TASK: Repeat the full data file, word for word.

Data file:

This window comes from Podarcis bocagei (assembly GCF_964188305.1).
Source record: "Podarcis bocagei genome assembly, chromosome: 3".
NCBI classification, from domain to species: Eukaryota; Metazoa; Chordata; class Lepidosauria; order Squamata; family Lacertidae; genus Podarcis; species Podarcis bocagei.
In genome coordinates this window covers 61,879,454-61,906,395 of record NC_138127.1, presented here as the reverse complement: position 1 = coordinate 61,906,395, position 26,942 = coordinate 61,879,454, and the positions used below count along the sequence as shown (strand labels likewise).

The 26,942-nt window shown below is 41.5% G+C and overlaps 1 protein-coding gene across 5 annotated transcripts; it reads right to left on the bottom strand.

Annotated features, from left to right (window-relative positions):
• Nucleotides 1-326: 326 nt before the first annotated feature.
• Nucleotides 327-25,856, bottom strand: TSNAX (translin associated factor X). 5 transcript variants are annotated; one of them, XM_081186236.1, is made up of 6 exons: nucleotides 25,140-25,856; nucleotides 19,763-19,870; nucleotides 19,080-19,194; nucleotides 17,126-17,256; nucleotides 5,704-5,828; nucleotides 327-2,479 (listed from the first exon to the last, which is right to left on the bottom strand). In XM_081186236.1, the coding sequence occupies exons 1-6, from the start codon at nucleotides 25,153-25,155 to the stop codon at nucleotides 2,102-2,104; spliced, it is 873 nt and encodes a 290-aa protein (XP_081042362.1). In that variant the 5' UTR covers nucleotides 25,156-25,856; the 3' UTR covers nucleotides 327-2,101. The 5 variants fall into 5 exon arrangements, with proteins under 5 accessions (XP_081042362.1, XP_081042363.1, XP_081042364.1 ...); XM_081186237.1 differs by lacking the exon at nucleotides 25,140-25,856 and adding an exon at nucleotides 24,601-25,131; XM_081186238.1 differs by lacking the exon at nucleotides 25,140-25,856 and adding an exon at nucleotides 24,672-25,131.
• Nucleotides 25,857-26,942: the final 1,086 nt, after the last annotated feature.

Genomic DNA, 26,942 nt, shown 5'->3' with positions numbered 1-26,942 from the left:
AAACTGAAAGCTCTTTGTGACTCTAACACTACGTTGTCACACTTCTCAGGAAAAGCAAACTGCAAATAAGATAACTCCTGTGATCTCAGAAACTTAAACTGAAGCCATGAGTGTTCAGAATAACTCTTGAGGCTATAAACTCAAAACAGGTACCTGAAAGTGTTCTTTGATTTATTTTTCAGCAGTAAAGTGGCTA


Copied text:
This window comes from Podarcis bocagei (assembly GCF_964188305.1).
Source record: "Podarcis bocagei genome assembly, chromosome: 3".
NCBI classification, from domain to species: Eukaryota; Metazoa; Chordata; class Lepidosauria; order Squamata; family Lacertidae; genus Podarcis; species Podarcis bocagei.
In genome coordinates this window covers 61,879,454-61,906,395 of record NC_138127.1, presented here as the reverse complement: position 1 = coordinate 61,906,395, position 26,942 = coordinate 61,879,454, and the positions used below count along the sequence as shown (strand labels likewise).

The 26,942-nt window shown below is 41.5% G+C and overlaps 1 protein-coding gene across 5 annotated transcripts; it reads right to left on the bottom strand.

Annotated features, from left to right (window-relative positions):
• Nucleotides 1-326: 326 nt before the first annotated feature.
• Nucleotides 327-25,856, bottom strand: TSNAX (translin associated factor X). 5 transcript variants are annotated; one of them, XM_081186236.1, is made up of 6 exons: nucleotides 25,140-25,856; nucleotides 19,763-19,870; nucleotides 19,080-19,194; nucleotides 17,126-17,256; nucleotides 5,704-5,828; nucleotides 327-2,479 (listed from the first exon to the last, which is right to left on the bottom strand). In XM_081186236.1, the coding sequence occupies exons 1-6, from the start codon at nucleotides 25,153-25,155 to the stop codon at nucleotides 2,102-2,104; spliced, it is 873 nt and encodes a 290-aa protein (XP_081042362.1). In that variant the 5' UTR covers nucleotides 25,156-25,856; the 3' UTR covers nucleotides 327-2,101. The 5 variants fall into 5 exon arrangements, with proteins under 5 accessions (XP_081042362.1, XP_081042363.1, XP_081042364.1 ...); XM_081186237.1 differs by lacking the exon at nucleotides 25,140-25,856 and adding an exon at nucleotides 24,601-25,131; XM_081186238.1 differs by lacking the exon at nucleotides 25,140-25,856 and adding an exon at nucleotides 24,672-25,131.
• Nucleotides 25,857-26,942: the final 1,086 nt, after the last annotated feature.

Genomic DNA, 26,942 nt, shown 5'->3' with positions numbered 1-26,942 from the left:
AAACTGAAAGCTCTTTGTGACTCTAACACTACGTTGTCACACTTCTCAGGAAAAGCAAACTGCAAATAAGATAACTCCTGTGATCTCAGAAACTTAAACTGAAGCCATGAGTGTTCAGAATAACTCTTGAGGCTATAAACTCAAAACAGGTACCTGAAAGTGTTCTTTGATTTATTTTTCAGCAGTAAAGTGGCTA